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Sidi Touré: Songhai blues man

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Sidi Touré soundchecking in Vancouver in 2012. (Flickr/Mark Henckel)
It’s often noted that Malian music and American blues share much in common; all one has to do is listen to the music of Tinariwen and the late Ali Farka Toure to make the connection with Americans such as John Lee Hooker and Mississippi Fred McDowell.

You should also add to the list the talented Malian artist Sidi Touré. Despite being a relative newcomer to American ears, Toure is a musician of note in Mali, but that might not have been the case if he’d listened to his parents.

Touré comes from royal lineage and his family had been sung about in his hometown of Gao-an ancient Malian city. But no one in the family had ever had a career as a singer/musician and so Sidi’s parents tried to dissuade him from music. Like rebellious teenagers all over the globe, Touré turned a deaf ear on his parents and soon after landed a spot as a vocalist with his high school band, eventually becoming the lead vocalist in a regional orchestra called the Songhai Stars. Since then he's one a few awards for his songwriting.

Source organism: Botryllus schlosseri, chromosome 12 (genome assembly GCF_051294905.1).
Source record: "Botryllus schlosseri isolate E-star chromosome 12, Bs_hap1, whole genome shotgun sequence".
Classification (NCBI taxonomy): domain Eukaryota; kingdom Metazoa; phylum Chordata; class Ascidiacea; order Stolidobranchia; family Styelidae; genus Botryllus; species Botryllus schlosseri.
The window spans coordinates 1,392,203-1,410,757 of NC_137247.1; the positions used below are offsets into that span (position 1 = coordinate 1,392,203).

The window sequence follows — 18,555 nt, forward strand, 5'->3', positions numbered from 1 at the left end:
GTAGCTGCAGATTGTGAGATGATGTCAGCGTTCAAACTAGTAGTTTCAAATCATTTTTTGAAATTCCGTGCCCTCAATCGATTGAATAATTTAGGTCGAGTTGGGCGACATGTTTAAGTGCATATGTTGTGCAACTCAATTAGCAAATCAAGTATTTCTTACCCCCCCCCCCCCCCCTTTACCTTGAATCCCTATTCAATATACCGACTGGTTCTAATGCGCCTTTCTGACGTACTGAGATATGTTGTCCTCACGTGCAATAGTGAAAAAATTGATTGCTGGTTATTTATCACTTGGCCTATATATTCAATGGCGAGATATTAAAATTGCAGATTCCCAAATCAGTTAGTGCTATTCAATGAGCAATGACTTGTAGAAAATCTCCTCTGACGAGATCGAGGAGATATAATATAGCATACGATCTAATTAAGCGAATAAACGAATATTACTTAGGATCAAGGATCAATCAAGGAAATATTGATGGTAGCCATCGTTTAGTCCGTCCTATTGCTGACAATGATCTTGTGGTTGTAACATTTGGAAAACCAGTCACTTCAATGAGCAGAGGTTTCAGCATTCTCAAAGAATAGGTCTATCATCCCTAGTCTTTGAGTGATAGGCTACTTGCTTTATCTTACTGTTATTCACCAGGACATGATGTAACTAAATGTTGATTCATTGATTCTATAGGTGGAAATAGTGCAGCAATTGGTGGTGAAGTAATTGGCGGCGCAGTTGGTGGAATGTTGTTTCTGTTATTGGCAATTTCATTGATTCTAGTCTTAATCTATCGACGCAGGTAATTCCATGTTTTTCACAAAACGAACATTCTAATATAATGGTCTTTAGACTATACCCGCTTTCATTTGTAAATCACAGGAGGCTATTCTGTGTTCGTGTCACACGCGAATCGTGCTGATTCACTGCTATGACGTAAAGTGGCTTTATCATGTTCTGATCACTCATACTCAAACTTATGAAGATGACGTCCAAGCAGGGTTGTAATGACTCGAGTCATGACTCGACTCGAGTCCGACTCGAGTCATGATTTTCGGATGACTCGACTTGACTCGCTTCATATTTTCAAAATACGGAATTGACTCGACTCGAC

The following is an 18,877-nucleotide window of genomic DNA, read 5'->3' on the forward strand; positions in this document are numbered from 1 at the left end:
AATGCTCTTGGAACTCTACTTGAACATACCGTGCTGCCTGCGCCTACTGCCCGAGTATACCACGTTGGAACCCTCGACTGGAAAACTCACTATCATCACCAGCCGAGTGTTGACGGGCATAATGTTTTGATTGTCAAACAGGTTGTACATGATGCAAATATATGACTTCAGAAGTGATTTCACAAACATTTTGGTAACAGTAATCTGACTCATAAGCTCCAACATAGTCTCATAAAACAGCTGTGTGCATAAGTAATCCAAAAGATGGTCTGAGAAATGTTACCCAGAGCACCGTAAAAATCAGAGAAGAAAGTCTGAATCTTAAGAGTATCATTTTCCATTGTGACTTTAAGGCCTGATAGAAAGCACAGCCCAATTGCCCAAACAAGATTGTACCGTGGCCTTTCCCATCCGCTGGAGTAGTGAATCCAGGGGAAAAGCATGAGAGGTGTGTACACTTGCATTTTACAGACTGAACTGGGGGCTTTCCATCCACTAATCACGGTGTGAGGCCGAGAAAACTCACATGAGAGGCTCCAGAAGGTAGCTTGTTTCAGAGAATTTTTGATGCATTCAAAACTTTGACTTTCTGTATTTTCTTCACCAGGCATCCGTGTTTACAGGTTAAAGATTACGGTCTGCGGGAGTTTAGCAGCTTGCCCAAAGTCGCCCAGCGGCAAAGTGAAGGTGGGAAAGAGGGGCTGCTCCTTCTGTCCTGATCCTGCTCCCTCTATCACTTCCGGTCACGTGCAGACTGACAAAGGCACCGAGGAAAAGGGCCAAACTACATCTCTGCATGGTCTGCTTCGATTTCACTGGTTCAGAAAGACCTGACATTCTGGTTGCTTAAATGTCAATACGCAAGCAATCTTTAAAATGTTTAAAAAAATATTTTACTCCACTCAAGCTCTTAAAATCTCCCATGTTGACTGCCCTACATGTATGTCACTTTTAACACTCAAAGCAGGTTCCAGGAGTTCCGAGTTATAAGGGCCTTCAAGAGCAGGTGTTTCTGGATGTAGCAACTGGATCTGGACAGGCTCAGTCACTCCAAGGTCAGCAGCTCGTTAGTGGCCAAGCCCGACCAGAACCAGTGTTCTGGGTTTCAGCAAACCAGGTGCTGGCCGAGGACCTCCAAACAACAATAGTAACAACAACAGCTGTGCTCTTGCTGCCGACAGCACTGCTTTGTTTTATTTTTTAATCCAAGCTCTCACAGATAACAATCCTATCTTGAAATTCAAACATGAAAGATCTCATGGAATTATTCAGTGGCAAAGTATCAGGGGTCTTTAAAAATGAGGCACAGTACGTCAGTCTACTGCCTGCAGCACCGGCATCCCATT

He released his first album in 1996 and he contiues to evolve.

His latest release is called Koima, which means “go hear” and it represents a shift from the previous Sahel Folk which was an intimate recording of duets with other musicians. Koima finds Sidi with a larger band. No matter the setting, what stands out his Toure’s nimble guitar playing: percussive with fluid single note lines. It’s music that certainly brings to mind Delta Blues.

If you’re familiar with and a fan of Tinariwen, you’ll enjoy Sidi Toure’s artistry. We talk with him on Eight Forty-Eight this Friday.

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